Visa - Common Manual and Common Consular Instructions
(15870/03, 15582/03, 14701/03 and 14375/03)
In the context of the visa arrangements, the Council adopted several decisions concerning the Common Consular Instructions and the Common Manual.
The Council took note of the annual Presidency report (2003) to the Council on the implementation of the joint Programme of the Council and the Commission, of 20 December 2002, to improve cooperation in the European Union for preventing and limiting the consequences of chemical, biological, radiological or nuclear terrorist threats.
The report concludes that in 2003 the Commission has confirmed that it is committed and ready to take all measures within its competence with a view to preparing for, preventing and limiting the consequences chemical, biological, radiological and nuclear (CBRN) terrorism may have, primarily for the population, but also for the environment, for the food chain and for property.
In this context, in 2004 the Commission will continue to regularly review the programme and to give priority to the implementation of all Community instruments that contribute to preventing and limiting the consequences of CBRN terrorist threats.
Civil Protection Research - Council Resolution
The Council adopted a Resolution on strengthening Community cooperation in the field of civil protection research.
According to this Resolution, the Council calls on the Commission and Member States to:
1. promote the development of research projects on the reduction of natural and technological risks and on the mitigation of related accidents, developing the widest possible cooperation between the relevant actors;
2. to that end, encourage research institutes and other relevant entities to work towards common civil protection objectives aiming at improving protection from natural or technological risks for Europe's citizens, making use of the possibilities offered by the Sixth Framework Research Programme;
3. reinforce the actions in the field of research undertaken under Decision 2001/792/EC,Euratom
4. foster links between researchers and those involved in civil protection.
Report on terrorist activity
(15877/2/03 REV 2)
The Council approved a report on terrorist activity in the European Union from October 2002 to October 2003 and decided to forward it to the European Parliament for information.
Combating sexual exploitation of children *
(10748/03 and 15992/03 )
The Council adopted a Framework Decision on combating the sexual exploitation of children and child pornography.
In accordance with the text of the Framework Decision, each Member State shall take the necessary measures to ensure that the following intentional conduct, whether undertaken by means of a computer system or not, when committed without right is punishable:
(a) production of child pornography;
(b) distribution, dissemination or transmission of child pornography;
(c) supplying or making available child pornography;
(d) acquisition or possession of child pornography.
It is recalled that at its meeting on 14 October 2002, the JHA Council agreed on a general approach to the text of the Framework Decision without prejudice to parliamentary reservations by certain delegations.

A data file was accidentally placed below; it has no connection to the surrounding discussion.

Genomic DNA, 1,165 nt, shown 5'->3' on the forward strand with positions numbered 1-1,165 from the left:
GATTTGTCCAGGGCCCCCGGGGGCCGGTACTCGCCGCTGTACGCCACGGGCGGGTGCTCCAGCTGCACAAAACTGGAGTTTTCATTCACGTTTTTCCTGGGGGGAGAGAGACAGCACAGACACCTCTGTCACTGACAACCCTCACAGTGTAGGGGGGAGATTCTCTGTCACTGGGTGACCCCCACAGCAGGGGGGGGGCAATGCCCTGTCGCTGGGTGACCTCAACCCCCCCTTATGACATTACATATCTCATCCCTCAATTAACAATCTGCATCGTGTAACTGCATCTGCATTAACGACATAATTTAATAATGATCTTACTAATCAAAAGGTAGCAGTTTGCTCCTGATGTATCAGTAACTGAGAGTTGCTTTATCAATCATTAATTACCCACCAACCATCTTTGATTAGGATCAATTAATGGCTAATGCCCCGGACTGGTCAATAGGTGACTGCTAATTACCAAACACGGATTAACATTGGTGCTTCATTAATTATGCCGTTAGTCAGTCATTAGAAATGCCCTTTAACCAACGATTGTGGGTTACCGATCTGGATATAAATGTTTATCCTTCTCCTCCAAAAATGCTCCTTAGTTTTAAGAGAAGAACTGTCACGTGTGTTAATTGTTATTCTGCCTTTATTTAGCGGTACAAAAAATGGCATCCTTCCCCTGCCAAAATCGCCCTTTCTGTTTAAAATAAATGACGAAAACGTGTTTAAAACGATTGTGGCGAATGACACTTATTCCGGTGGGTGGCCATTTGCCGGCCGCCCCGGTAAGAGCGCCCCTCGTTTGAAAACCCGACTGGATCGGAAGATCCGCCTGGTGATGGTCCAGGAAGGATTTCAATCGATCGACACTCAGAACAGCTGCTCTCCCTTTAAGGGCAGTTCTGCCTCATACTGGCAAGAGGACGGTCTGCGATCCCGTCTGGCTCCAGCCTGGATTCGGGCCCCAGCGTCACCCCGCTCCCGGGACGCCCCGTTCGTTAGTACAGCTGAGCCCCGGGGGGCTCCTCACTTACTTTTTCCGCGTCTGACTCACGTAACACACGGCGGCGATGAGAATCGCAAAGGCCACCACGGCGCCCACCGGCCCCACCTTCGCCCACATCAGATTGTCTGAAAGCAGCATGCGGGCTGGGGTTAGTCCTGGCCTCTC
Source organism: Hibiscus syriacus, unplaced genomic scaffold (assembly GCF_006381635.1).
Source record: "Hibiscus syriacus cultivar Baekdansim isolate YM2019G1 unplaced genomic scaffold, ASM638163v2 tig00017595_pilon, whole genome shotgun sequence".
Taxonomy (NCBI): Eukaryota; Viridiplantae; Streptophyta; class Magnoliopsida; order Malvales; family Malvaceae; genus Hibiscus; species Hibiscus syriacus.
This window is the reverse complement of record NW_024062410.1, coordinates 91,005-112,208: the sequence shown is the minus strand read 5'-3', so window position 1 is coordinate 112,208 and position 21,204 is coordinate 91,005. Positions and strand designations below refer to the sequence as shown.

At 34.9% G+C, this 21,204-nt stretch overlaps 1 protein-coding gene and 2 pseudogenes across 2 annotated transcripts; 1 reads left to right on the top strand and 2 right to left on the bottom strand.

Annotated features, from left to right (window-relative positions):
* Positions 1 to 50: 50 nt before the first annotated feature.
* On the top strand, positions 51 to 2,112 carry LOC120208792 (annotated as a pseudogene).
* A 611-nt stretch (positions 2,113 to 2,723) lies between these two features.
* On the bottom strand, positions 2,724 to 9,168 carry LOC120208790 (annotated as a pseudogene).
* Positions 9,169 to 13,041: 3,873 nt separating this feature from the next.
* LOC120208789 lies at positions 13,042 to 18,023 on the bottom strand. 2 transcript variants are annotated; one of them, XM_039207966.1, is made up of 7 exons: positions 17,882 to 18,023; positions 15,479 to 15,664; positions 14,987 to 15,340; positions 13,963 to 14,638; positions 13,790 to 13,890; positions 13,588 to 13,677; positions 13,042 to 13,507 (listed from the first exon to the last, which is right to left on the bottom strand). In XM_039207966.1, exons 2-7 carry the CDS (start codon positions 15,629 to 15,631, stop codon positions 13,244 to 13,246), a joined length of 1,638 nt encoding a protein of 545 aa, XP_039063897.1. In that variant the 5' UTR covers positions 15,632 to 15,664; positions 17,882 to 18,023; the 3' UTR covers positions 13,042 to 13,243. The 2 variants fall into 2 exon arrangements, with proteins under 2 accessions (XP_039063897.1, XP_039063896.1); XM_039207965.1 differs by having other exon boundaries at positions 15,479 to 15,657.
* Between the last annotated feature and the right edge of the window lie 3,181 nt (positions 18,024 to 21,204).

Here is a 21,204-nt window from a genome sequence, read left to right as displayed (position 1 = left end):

Report on Bulgaria
The Council took note of the revised country report on Bulgaria.
It is recalled that in the Joint Action of 29 June 1998 (OJ L 191/8 of 7.7.98) the Council established a mechanism for collective evaluation of the enactment, application and effective implementation by the applicant countries of the acquis of the European Union in the field of Justice and Home Affairs. Article 4(1), of the Joint Action calls for the drawing up of evaluation reports on the progress and results of their adaptation to the acquis.
To date the Council has taken note of a series of country reports on all acceding and candidate countries.
The revised country report on Bulgaria will be used in the framework of the enlargement process with the candidate countries.
Taxation of parent companies and subsidiaries*
(15637/03 + ADD 1 and 15621/03)
The Council adopted a Directive amending Directive 90/435/EEC on the common system of taxation applicable in the case of parent companies and subsidiaries of different Member States.
The objective of Directive 90/435 is to exempt dividends and other profit distributions paid by subsidiary companies to their parent companies from withholding taxes and to eliminate double taxation of such income at the level of the parent company. The objective of the amending proposal is to extend the scope to other entities which can carry out cross-border activities in the Community and which meet all the conditions laid down in Directive 90/435.
Reduced VAT rates - Council conclusions
The Council adopted conclusions on the extension of Annex K for reduced VAT rates for labour intensive services, as follows:
"The Council unanimously agrees to amend Directive 77/388/EEC so as to extend the time period allowing certain Member States to apply reduced rates of VAT to certain labour intensive services by two years, and to extend the period of application of Council Decision 2000/185/EC authorising certain Member States to apply a reduced rate of VAT to certain labour intensive services also for two years. The Council will finalise the texts once the Opinions of the European Parliament and the Economic and Social Committee are available."
(15569/1/03 REV 1)